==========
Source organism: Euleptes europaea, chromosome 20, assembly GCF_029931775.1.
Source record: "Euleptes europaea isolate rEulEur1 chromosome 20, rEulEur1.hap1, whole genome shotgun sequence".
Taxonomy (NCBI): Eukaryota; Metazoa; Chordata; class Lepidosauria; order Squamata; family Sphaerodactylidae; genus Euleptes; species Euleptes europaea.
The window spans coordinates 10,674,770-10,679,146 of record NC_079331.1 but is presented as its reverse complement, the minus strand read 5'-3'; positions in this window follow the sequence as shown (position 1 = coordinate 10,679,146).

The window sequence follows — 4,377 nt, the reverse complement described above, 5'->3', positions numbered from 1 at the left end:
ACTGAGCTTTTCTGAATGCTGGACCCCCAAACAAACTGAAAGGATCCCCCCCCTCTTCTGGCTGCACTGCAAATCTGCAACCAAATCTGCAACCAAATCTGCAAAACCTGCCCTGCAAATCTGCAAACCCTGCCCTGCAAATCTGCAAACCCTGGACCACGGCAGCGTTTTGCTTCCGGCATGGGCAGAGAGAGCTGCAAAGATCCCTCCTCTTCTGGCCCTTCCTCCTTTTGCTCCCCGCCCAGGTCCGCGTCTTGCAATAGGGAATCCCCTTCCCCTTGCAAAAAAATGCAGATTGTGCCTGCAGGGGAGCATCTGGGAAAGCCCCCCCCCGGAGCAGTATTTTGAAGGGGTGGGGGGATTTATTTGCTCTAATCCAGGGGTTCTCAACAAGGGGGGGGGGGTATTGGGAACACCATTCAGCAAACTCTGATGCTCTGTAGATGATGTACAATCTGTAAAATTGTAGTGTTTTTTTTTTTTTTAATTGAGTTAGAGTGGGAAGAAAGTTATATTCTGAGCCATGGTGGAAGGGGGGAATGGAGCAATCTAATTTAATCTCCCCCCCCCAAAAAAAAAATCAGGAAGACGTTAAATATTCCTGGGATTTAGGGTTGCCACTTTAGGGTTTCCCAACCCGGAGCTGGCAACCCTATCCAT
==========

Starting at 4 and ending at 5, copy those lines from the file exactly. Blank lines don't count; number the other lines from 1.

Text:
The window spans coordinates 10,674,770-10,679,146 of record NC_079331.1 but is presented as its reverse complement, the minus strand read 5'-3'; positions in this window follow the sequence as shown (position 1 = coordinate 10,679,146).

The window sequence follows — 4,377 nt, the reverse complement described above, 5'->3', positions numbered from 1 at the left end: